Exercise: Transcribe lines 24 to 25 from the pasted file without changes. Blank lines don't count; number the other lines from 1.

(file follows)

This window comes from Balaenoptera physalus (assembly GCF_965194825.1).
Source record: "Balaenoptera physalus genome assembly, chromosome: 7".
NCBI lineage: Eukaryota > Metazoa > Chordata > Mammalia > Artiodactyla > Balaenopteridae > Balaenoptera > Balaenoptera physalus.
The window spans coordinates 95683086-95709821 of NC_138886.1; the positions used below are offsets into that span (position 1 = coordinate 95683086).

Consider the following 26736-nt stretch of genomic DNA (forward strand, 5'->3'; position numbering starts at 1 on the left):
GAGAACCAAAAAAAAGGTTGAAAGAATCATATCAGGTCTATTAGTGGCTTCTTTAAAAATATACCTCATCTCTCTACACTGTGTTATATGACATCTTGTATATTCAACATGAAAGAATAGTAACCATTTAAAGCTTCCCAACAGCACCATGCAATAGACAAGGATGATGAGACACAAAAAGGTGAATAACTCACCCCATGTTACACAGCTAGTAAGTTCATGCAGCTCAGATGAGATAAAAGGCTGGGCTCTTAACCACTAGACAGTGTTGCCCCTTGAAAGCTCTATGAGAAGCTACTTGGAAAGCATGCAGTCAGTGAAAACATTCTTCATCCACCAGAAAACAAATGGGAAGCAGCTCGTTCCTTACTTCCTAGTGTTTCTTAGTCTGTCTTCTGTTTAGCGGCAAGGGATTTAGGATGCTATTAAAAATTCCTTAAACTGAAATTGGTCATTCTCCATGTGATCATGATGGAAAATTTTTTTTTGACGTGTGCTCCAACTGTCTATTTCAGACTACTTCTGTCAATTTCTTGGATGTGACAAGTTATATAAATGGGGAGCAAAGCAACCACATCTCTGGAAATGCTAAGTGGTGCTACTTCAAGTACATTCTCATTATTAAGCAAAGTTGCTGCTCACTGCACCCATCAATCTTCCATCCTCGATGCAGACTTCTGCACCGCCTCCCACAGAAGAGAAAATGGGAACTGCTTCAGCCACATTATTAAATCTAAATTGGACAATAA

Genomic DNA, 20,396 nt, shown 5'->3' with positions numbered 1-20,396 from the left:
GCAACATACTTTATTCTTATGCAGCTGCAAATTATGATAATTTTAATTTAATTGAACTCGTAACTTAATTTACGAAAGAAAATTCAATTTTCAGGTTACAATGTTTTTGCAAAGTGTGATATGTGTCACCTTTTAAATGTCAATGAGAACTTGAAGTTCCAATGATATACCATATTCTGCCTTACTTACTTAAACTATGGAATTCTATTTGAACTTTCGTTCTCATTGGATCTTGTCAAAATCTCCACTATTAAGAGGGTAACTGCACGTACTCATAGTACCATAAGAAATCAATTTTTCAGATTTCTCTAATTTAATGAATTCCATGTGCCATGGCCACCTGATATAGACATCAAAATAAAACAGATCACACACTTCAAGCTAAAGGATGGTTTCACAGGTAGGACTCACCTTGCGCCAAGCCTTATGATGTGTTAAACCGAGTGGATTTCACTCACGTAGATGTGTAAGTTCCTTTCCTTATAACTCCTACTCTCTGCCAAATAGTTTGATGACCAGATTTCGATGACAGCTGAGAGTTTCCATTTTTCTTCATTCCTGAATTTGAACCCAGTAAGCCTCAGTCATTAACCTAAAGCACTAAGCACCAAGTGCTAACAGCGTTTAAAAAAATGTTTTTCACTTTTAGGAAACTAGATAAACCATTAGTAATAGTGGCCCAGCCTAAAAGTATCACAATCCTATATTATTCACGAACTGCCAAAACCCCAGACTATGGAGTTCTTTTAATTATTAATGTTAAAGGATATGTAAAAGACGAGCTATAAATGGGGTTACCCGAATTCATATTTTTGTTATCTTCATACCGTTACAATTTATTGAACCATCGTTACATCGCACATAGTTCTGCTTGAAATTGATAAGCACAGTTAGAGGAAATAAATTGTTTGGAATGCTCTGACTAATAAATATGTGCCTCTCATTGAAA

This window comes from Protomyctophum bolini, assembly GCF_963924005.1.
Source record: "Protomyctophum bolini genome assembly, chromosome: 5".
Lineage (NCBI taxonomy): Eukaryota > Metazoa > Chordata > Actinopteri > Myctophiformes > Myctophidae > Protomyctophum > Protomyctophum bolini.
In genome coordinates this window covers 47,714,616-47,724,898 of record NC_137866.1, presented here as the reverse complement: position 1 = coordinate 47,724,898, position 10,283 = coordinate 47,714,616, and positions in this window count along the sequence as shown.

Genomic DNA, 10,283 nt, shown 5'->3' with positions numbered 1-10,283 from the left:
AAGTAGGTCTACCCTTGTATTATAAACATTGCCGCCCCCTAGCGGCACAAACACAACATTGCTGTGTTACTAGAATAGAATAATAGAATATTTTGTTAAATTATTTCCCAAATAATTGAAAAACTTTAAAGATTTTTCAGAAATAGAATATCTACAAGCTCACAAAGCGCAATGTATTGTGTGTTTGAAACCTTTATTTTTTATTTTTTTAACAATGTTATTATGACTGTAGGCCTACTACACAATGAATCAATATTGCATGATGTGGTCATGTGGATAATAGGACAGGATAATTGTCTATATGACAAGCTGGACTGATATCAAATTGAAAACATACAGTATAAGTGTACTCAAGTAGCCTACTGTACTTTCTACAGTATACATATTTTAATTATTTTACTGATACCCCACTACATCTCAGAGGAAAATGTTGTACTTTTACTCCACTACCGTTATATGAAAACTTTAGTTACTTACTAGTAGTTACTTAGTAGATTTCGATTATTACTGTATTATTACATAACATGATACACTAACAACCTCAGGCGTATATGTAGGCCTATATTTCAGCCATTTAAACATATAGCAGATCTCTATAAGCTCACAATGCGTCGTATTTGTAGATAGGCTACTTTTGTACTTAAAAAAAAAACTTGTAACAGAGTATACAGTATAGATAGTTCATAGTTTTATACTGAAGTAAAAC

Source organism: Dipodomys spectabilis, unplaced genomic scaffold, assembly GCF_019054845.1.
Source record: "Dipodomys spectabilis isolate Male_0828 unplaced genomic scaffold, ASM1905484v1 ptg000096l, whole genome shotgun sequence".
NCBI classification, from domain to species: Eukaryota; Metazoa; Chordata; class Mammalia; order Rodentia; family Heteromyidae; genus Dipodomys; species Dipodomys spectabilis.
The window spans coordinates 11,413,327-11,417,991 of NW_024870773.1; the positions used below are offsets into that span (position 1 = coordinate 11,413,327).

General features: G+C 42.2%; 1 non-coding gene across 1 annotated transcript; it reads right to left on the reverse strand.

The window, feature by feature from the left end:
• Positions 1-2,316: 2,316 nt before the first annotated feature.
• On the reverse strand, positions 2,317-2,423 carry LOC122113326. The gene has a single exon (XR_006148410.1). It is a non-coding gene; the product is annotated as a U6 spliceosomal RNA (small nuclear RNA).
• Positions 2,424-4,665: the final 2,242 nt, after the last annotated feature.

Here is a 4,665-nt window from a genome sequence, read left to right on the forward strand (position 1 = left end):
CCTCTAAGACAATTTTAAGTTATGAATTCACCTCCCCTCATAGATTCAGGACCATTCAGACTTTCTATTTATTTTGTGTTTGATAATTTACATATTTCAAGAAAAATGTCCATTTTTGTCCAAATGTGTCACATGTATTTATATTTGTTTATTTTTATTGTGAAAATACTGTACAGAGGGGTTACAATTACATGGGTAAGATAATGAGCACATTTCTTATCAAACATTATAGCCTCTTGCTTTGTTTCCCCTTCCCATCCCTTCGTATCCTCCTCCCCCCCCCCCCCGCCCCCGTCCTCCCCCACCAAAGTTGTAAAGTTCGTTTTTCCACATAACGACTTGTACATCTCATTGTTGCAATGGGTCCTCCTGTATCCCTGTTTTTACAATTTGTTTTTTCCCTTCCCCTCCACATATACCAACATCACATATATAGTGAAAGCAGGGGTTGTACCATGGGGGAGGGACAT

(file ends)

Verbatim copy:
Here is a 4,665-nt window from a genome sequence, read left to right on the forward strand (position 1 = left end):
CCTCTAAGACAATTTTAAGTTATGAATTCACCTCCCCTCATAGATTCAGGACCATTCAGACTTTCTATTTATTTTGTGTTTGATAATTTACATATTTCAAGAAAAATGTCCATTTTTGTCCAAATGTGTCACATGTATTTATATTTGTTTATTTTTATTGTGAAAATACTGTACAGAGGGGTTACAATTACATGGGTAAGATAATGAGCACATTTCTTATCAAACATTATAGCCTCTTGCTTTGTTTCCCCTTCCCATCCCTTCGTATCCTCCTCCCCCCCCCCCCCGCCCCCGTCCTCCCCCACCAAAGTTGTAAAGTTCGTTTTTCCACATAACGACTTGTACATCTCATTGTTGCAATGGGTCCTCCTGTATCCCTGTTTTTACAATTTGTTTTTTCCCTTCCCCTCCACATATACCAACATCACATATATAGTGAAAGCAGGGGTTGTACCATGGGGGAGGGACAT